Senate Bill 220, introduced by Sen. Ryan Weld, R-Brooke, unanimously passed the Senate and is now before the House Judiciary Committee.
Under the measure, any person who “knowingly and willfully” delivers a controlled or counterfeit controlled substance to a person would be guilty of a felony if the substance later causes that person’s death. Conviction would mean imprisonment of 10-40 years.
The bill also specifies a lesser punishment of three to 15 years for someone providing a drug that causes death, but “without remuneration and without the intent to cause death or serious bodily injury.”
Weld serves as vice chairman of the Senate Judiciary Committee, and is an assistant prosecutor in Brooke County.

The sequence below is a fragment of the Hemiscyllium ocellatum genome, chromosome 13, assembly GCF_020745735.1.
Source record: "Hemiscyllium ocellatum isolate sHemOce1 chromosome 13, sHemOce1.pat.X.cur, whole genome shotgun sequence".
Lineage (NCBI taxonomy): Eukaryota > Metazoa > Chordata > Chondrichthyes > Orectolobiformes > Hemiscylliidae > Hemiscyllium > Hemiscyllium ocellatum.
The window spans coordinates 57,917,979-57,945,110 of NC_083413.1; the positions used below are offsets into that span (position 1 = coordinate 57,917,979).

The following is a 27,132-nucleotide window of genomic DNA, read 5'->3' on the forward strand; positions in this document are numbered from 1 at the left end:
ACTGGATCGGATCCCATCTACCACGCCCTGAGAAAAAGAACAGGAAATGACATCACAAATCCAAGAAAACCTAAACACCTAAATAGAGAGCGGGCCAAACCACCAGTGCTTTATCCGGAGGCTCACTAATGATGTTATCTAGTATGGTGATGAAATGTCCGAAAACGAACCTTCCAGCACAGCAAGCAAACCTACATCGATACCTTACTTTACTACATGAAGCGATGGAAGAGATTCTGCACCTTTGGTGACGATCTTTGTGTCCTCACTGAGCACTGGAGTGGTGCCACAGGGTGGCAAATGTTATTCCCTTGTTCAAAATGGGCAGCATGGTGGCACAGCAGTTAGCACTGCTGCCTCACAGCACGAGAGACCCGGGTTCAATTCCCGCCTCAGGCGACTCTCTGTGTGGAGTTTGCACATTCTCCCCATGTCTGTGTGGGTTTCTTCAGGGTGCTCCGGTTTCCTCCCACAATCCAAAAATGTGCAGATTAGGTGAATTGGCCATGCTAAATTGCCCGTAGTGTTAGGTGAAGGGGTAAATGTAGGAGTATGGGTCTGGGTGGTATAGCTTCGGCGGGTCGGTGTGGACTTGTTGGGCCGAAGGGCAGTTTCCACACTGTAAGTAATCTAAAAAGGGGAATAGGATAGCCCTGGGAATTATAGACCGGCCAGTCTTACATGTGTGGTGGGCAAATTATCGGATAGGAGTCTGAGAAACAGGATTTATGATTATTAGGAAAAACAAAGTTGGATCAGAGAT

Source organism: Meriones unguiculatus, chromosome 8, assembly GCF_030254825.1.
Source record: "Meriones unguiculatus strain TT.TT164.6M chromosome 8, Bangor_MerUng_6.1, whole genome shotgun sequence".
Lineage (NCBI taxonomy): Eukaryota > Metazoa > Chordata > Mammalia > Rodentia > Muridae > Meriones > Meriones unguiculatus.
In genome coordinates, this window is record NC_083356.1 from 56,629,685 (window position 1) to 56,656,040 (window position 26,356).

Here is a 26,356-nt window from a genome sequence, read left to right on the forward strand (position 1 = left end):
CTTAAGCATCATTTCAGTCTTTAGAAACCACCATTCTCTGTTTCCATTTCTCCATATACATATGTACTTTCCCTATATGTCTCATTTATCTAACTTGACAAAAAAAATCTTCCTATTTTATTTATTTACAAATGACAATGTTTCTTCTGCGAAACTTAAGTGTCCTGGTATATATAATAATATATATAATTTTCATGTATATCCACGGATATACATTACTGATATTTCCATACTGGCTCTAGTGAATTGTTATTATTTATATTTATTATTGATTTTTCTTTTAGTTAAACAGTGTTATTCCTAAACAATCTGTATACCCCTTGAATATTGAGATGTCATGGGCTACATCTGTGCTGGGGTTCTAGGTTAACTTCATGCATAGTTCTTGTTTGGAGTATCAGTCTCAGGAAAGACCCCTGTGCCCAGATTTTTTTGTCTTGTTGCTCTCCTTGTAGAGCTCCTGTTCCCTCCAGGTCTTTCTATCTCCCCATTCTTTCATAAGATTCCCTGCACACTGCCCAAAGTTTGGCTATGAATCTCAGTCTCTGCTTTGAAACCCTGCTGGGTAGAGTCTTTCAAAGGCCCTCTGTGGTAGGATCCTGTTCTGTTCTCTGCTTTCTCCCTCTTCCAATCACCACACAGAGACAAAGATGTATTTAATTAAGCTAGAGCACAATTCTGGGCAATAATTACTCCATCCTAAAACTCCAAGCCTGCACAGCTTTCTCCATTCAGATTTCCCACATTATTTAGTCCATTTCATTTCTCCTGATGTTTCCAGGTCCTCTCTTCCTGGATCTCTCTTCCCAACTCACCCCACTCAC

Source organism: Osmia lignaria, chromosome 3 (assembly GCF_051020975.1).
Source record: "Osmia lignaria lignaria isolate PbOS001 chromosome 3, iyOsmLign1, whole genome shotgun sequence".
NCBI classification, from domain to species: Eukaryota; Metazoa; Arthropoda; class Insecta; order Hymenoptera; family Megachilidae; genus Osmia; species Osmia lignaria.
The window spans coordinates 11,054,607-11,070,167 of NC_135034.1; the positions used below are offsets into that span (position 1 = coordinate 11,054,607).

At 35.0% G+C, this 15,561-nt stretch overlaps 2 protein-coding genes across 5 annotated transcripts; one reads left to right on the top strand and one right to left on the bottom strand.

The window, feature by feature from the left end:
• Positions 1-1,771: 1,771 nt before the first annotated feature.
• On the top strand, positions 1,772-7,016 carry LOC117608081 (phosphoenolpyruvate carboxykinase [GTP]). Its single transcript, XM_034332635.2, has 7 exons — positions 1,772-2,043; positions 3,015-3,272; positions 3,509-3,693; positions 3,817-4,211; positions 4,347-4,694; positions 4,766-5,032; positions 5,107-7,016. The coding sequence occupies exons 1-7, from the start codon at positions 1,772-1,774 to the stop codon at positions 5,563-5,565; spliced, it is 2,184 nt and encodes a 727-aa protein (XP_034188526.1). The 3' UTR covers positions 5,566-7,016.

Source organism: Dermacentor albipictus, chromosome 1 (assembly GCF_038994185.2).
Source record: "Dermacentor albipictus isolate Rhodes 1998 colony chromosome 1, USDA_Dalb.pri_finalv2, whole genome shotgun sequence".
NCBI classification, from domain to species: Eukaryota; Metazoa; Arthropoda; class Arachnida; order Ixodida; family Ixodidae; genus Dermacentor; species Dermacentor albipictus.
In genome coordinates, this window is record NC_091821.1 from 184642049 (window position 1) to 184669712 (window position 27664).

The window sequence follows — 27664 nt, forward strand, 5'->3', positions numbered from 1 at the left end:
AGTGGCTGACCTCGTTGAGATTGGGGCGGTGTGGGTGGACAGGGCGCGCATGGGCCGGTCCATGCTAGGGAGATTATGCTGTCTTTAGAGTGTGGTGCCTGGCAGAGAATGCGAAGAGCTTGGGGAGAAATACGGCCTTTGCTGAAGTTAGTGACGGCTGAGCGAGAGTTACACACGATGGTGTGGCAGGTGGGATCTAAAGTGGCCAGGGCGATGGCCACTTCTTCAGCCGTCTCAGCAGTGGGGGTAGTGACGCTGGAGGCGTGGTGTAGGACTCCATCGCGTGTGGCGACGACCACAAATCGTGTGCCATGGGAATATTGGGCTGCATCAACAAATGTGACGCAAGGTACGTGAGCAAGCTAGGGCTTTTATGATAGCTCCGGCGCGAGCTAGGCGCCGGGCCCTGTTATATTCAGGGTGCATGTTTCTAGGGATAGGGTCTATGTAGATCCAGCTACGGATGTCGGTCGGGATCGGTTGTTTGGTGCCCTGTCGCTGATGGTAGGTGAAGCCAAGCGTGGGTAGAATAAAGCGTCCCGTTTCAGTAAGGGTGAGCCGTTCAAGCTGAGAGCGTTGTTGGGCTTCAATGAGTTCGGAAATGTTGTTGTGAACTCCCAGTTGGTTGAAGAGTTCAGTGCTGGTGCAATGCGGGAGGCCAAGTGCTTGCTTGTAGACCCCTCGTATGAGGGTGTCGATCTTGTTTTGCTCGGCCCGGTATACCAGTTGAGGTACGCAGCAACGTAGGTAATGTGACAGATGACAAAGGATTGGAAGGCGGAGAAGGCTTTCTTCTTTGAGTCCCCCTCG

“We presently don’t have a mechanism in the state in which a drug dealer could be held liable for someone’s death,” he said. “This closes the loophole. If they would sell someone a drug cut with Ajax and fentanyl, the dealer couldn’t be held liable. It is an injustice for the individual who died.”
Weld also has introduced Senate Bill 202, which would prohibit the sale of store gift cards at pawn shops. While it may not seem obvious on the surface, this measure also is aimed at curbing drug use.
“What we have are individuals who will shoplift items from stores, then seek to return them,” Weld said. “They don’t get cash back since they don’t have a receipt, so they get a gift card. Then they go to the pawn shop, where they can sell the card for 30 cents on the dollar. They can then use the money to buy drugs.”
Weld said the incident has happened often enough in West Virginia that he thought it should be addressed.
He expects both bills to move in the Senate in the coming days.